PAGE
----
Heidi Lettrari

In three years, Kaslo Sourdough Pasta has gone from startup business to international award winner

Heidi Lettrari is the general manager of Kaslo Sourdough Pasta, a family business in Kaslo, B.C.

Heidi Lettrari is the general manager of Kaslo Sourdough Pasta, a family business in Kaslo, B.C. — Photo courtesy Heidi Lettrari

According to Kaslo Sourdough Pasta’s general manager, Heidi Lettrari, the company owes its success to two things besides the excellence of the product itself. The first is her father, Silvio, whose Kaslo Sourdough Bakery has a 23-year reputation for excellence.

“My dad always believed the pasta would be a success,” Lettrari said, “because there’s nothing like it on the market and we already have a customer base that loves our bread.”

The second factor is her community. “We originally launched our pasta in the Kootenay area and our amazing customers stepped up and said, ‘OK, we’re willing to try this,’ ” Lettrari said. “They love supporting family businesses and local businesses, and they love the health benefits of sourdough.”

That was in 2013. In just three years, Kaslo Sourdough Pasta has gained a devoted following and garnered several prestigious awards. It won a Nexty Award—dubbed "the best of the best awards"—at the 2015 Natural Products Expo West in Anaheim, California, and it won two awards from the B.C. Food Processors Association in 2016: the top Innovation Award and a bronze Product of the Year Award. Lettrari herself has been designated a Star Woman for 2016 by Canadian Grocer magazine.

We learned a little more about Lettrari when we spoke with her recently.

Did you always know you’d join the family business?

I actually studied at UVic to become an accountant, but most of the work opportunities are in the cities, and I love the Kaslo lifestyle. In order for the company to employ me as well as my brother, Stefan, we needed to introduce a new product. It took almost two years of work before my dad and I brought Pasta Fermentata to market. Stefan is also an integral part of our success as our production manager.

My dad has the long-term vision. He sees where we can take the company in five or 10 years, and I look at our goals for the shorter term—one or two years. We’re a good team.

What was the biggest risk you took in this business?

The biggest risk was expansion outside of the Kootenay area. We had to invest in packaging, we had to travel to other stores, meet with managers, do demos and samplings, and it was me who did that.

What advice would you give to other entrepreneurs?

It’s crucial, especially at the beginning stage, to invest all of your focus into the business. It’s also critical to connect with other people in your industry and to attend conferences and trade shows. You need to understand what’s going on in the marketplace and in the industry, especially with online sales and Internet communication. It’s good to be ready and to anticipate the changes.

What has changed in your business through the years and what hasn’t?

Technology has made a huge difference and the bakery has stayed fairly consistent. We’ve had requests for the bakery to expand outside of the West Kootenay, but because our bread is a perishable product, shipping creates a quality control issue.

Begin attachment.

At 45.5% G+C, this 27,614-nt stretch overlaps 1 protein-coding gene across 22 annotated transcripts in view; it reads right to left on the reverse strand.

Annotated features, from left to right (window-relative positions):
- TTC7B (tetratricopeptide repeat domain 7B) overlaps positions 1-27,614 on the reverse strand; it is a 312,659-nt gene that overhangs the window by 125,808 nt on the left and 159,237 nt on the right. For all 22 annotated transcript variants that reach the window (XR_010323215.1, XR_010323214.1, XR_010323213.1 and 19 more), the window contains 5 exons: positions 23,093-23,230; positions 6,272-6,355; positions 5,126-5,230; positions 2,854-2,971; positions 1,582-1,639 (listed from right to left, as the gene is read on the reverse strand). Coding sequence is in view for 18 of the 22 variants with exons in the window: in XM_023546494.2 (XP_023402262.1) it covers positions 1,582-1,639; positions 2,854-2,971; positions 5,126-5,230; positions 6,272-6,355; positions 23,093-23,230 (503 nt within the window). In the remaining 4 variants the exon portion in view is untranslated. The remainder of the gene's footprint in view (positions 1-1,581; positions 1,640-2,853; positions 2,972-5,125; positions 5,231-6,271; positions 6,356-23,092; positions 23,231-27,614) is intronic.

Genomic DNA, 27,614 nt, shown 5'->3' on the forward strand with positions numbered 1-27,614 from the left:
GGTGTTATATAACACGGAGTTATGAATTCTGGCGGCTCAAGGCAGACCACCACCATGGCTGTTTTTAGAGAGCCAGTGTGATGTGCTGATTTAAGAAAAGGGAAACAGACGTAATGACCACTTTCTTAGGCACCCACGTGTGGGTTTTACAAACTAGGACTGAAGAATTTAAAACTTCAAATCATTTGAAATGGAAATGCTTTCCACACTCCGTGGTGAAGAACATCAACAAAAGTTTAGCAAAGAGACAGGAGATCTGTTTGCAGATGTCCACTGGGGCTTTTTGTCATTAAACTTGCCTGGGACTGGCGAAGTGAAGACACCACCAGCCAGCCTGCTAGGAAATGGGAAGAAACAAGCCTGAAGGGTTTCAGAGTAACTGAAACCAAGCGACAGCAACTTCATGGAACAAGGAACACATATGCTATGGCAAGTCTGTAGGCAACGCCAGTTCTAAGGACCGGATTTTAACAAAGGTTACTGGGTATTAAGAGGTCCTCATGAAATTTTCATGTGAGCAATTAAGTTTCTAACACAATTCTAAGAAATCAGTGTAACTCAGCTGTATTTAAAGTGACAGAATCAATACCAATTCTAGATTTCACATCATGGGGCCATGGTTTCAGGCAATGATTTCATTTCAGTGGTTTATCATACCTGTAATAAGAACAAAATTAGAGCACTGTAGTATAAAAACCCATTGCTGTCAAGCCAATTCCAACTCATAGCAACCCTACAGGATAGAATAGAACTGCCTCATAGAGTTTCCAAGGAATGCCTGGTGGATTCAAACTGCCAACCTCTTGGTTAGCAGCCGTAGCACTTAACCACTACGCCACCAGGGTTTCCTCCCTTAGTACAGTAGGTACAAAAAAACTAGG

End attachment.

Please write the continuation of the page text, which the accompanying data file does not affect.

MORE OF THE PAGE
What’s your superpower?

I’m a perfectionist and I’m organized. I organize my team and know where we’re at with our accounts and our sales, where we’re doing well and what needs help.

What’s a challenge for you?

The pasta is my baby, and I really want to continue my parents’ legacy. However, because I care so much about the business, it is difficult to step away from it, so I am thinking pasta seven days a week. It can be a little bit challenging to maintain balance with the other aspects in my life.

What do you read or listen to for inspiration and guidance?

A great resource for online webinars is Small Business BC, and an enjoyable podcast or read is How to Win Friends by Dale Carnegie.

Who is a business person you admire?

My husband, Peter LeCouffe. He started his own business, Harrier Aerial Surveys—it’s drones and technology—a couple of years ago, and he’s been doing really well. I really admire his determination and his focus. He’s on the board for Community Futures and I think that’s amazing. It’s something I’d love to do when I have a bit more time—give back to the community.

What’s something that not many people know about you?

My method of decompressing—I absolutely love baking healthy desserts, turning up my music and having a dance party at the same time. Home baking and music—you just can’t go wrong with that combination!

How do you define success?

One dimension is our sales and our growth, but that’s not enough. Knowing we have a product that is making a difference in people’s lives, knowing that our product is touching people’s lives and helping people’s health—that’s success.

Marie Milner

Marie Milner is a writer and photographer for Kootenay Business magazine and several other publications. She appreciates the inspiration that she gets during her interviews and hopes to share that inspiration with you. View all of Marie Milner’s articles

Related articles

Kootenay Careers, East Kootenay, West Kootenay Career BUZZ: Top Jobs in the Kootenays - June 23rd issue

Kootenay Business is pleased to present a snapshot of the top jobs available in the region.

Kootenay BizBlog, West Kootenay, Nelson, Slocan, Education, First Nations Slocan Narrows Archaeological Project gets students hands-on with history

Hamilton College’s Slocan Narrows Archaeological Project brings post-secondary students together to excavate history uncovered in First Nations pithouses.

East Kootenay, Cranbrook, First Nations , Influential Women in Business, Kootenay Influencers Jodi Gravelle, communication conduit

Human resources and communication are Jodi Gravelle’s main focuses in her position as COO for the ʔaq̓am Community.

by
View all articles

Comments